2) If the Stars don’t get out of the first round this spring, the Stars may have a new coach and GM trying to figure out what to do with the future. Doug Armstrong, Dave Tippett, and even many of these players MUST get out of the first round of the playoffs to insure job safety.
Ribeiro and Nagy get the Stars the win in Tampa Bay …
Mike Ribeiro never met a space he didn't like, even if it doesn't seem like much space at all.
The crafty center is becoming a master of the well-timed, well-placed pass. A few of his early ones Tuesday didn't work, but that didn't mean he was going to stop trying.
Not surprisingly, he was rewarded.
Ladislav Nagy scored the winning goal, on a feed from Ribeiro, and the Stars had another strong showing as they beat Tampa Bay 2-1 in overtime. Dallas took sole possession of second place in the Pacific Division, five points behind Anaheim.
"I thought our team played pretty solid tonight," Stars coach Dave Tippett said. "We have to stay in games and find ways to win, and, tonight, we found a way to win."
Ribeiro's final pass Tuesday went through traffic and hit Nagy's stick. The left wing wristed it home for his second goal in three games since joining Ribeiro's line.
"All through the game, I was trying to hit a skate or a stick," said Ribeiro, who has eight points in his past seven games. "That's what I'm trying to do."
Marty Turco, who stopped 19 of 20 for his second consecutive victory, said Ribeiro's passes are impressive.
"Ribs can put it through the holes in skates," Turco said. "It's no surprise he got it through, and it's certainly not a surprise that it went in."
Nagy, who came to Dallas in a Feb. 12 trade with Phoenix, said he's reaching a comfort level on his new line.
"We see each other pretty good," he said. "He was looking for me, and he's just an unbelievable passer. I just close my eyes and shoot."
It was hard to find a weakness with the Stars on Tuesday, especially early. The first time the Joel Lundqvist-Jeff Halpern-Stu Barnes line hit the ice, they kept the puck in the Lightning zone for almost their entire shift, which was more than a minute.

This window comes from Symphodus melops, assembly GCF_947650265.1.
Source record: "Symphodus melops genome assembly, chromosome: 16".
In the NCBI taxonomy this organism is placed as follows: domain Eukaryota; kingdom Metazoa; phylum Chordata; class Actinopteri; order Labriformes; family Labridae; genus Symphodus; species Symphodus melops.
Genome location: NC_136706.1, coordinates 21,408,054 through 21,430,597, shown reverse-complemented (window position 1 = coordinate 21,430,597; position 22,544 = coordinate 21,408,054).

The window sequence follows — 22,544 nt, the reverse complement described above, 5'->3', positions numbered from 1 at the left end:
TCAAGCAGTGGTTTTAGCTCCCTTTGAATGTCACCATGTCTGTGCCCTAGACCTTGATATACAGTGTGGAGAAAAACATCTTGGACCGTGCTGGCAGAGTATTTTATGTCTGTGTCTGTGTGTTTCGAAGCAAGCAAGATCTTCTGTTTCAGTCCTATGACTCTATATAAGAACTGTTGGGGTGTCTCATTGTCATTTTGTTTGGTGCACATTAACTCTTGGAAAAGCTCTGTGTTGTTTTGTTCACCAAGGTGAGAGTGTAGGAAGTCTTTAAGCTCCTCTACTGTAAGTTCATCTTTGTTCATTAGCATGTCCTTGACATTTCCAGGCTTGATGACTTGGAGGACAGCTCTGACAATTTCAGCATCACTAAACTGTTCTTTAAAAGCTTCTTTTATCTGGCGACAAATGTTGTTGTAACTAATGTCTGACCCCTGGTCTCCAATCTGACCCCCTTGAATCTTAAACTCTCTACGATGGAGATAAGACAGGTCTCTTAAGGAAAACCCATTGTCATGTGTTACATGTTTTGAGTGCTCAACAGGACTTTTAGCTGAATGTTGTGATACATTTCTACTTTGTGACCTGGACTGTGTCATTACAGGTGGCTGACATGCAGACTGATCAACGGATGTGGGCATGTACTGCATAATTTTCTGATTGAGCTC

"That set the tone, didn't it?" Tippett said. "That was a nice, hard-working shift. We don't like our players being close to a minute, but they were having success, so they went at it."
Also, the Stars' defense killed off a two-minute 5-on-3 early.
And Jere Lehtinen extended his goal streak to three games, scoring his sixth goal in seven games. With assists from Mike Modano and Jussi Jokinen, Lehtinen scored his 22nd goal for a 1-0 lead.
Brodeur gets his 12th shutout of the season! …seriously, can there be anyone else for the Hart Trophy?
Martin Brodeur set a career high with his 12th shutout of the season in leading the Devils to a 1-0 win in Pittsburgh. It was Brodeur's third 1-0 shutout of the season and the 19th of his career, the most by any goaltender in the NHL's "modern era" (starting with the 1943 introduction of the red line). (Back in the pre-red line days, George Hainsworth set the all-time mark with 32 shutout wins by the minimum margin.)
But Brodeur really had to work to earn his shutout -- at least by his standards -- making 31 saves. It was the first of his 12 shutouts this season in which he faced 30 or more shots on goal, and only the 14th of his 92 career shutouts in which that was true.
Peter King from the Combine …
1. Calvin Johnson is atop everyone's draft board. Two team executives told me that not only is the Georgia Tech wide receiver the No. 1 player on their boards, but also he might be 32 for 32. The amazing thing is, there's a good chance he'll last until the fourth overall pick.